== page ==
Two years later, a quieter commemoration

Families, and a nation, gather around ground zero to remember Sept. 11, and look ahead.

A bagpipe whines Amazing Grace in the morning sun at the edge of the now silent site of the former World Trade Center. At precisely 8:47 a.m., a single bell tolls. Then silence marks the moment the first plane cleaved one tower two years ago.

Thousands of families of victims crowded silently together to bear witness, yet again. Grasping photos, children, and the hands of loved ones, they came to hear the now familiar litany of 2,792 names: a litany of love and grief this year read by the children of those lost. While this is only the second anniversary, the ritual is already familiar, but no less painful for the survivors.

Memorials have always helped individuals and nations grieve. Yet this was a tragedy that Jean-Michel Rabaté says exceeded all the "usual categories." "In any culture ... there's the need to forget and the wish not to forget," says Mr. Rabaté, a professor at the University of Pennsylvania. "There's a double movement in forgetting/remembering. We want to remember differently, not in a traumatic way. And commemoration serves that purpose."

The turbulent wind that whipped dust like angry dervishes last year has been replaced on this day by a gentle breeze off the Hudson River. The crowd of surviving family members is smaller. Fewer people hold smiling photos of victims. The raw edge of emotion that cut so sharply through the somberness last year has been replaced by a quieter kind of coping. But for many here, the pain is no less intense.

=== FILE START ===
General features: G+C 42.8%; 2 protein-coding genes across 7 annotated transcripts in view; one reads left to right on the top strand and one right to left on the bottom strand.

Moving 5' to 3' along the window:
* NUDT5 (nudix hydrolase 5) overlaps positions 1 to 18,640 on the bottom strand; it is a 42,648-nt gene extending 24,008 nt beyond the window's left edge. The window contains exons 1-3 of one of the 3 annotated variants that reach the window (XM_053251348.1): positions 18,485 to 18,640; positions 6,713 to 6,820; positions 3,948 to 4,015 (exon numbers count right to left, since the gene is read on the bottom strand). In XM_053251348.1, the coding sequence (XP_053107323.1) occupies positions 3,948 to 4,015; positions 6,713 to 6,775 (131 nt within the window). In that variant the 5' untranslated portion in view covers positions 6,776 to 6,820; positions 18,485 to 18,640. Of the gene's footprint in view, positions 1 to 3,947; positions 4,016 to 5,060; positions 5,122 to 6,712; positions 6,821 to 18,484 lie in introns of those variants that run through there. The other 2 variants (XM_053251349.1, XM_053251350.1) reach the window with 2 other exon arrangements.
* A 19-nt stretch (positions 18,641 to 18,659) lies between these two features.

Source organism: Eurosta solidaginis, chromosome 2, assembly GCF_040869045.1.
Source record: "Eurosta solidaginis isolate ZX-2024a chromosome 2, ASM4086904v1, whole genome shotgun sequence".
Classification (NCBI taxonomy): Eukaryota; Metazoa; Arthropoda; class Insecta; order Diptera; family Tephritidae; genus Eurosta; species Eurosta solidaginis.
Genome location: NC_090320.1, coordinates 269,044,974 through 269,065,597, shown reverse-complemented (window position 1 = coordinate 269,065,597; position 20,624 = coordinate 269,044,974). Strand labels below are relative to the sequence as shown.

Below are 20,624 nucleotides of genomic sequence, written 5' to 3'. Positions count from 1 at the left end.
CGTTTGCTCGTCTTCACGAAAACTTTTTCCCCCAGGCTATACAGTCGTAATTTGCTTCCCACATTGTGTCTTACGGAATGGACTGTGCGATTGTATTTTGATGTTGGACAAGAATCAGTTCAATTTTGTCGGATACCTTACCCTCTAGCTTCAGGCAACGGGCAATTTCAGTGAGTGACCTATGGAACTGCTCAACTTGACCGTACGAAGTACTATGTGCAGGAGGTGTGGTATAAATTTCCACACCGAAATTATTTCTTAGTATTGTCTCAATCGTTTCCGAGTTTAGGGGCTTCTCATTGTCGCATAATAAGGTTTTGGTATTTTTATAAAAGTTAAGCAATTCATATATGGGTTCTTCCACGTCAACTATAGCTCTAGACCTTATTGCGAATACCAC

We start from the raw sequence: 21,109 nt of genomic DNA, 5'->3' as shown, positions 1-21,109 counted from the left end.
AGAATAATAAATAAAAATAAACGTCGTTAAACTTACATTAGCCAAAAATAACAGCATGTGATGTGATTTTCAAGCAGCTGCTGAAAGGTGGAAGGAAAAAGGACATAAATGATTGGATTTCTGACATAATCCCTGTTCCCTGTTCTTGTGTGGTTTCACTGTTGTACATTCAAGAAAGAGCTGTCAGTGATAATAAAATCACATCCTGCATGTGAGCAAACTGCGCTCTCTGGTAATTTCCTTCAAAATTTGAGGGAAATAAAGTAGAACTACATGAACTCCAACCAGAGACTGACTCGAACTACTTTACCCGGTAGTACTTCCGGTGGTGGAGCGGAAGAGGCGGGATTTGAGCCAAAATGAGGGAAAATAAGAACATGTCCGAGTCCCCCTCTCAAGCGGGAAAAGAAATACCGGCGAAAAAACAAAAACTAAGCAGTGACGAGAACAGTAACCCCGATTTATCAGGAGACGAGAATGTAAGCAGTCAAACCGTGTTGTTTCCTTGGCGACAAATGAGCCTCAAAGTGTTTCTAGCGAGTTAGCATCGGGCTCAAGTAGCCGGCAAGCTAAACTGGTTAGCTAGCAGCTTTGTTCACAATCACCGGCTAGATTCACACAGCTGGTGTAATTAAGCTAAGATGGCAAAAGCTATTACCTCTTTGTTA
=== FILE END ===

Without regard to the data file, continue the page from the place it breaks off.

"It seems like it was yesterday," says Diana Mena, whose daughter, Diarelia, worked on the 104th floor. "These past two years have been very hard for us. She is never out of our minds."

Mrs. Mena came last year as well, but reluctantly. One of her daughters said it would help bring closure. Mena smiles at the memory and looks down at a photo of Diarelia, taken two months before the attack, on her wedding day. "There is no such thing as closure," says Mena. "Not for a mother. But when I'm here, I feel her close to me."

Marylou and Frank Walsh and their son Tom lean against a concrete barrier. They're all wearing blue polo shirts pinned with a white ribbon, waiting to hear their son's name read. Last year, they couldn't bear to be near here. They went to the Canadian Rockies instead, "where there were no newspapers," says Mrs. Walsh. But today, they felt they should come - had to come. Even so, Walsh doesn't believe that memorials like this will help her overcome the loss. "They tell you" it will help, she says, looking straight ahead. "But unless it happens to you, you just can't know. It's just a whole different story."

Despite the still-palpable pain for many, there's a sense of looking forward in this year's ceremony. That's why, Mayor Michael Bloomberg says, the children were chosen to read the names. "So many names, there's barely room on the walls of the heart," says the mayor, quoting poet Billy Collins.

The children's voices, thin on the wind despite a microphone, ring out the names of their fathers, mothers, and cousins with a sense of formality and special humanity. Each, too, conveys a special message, their own familial sonnet. "I love you." "We miss you." Or simply, "My father."

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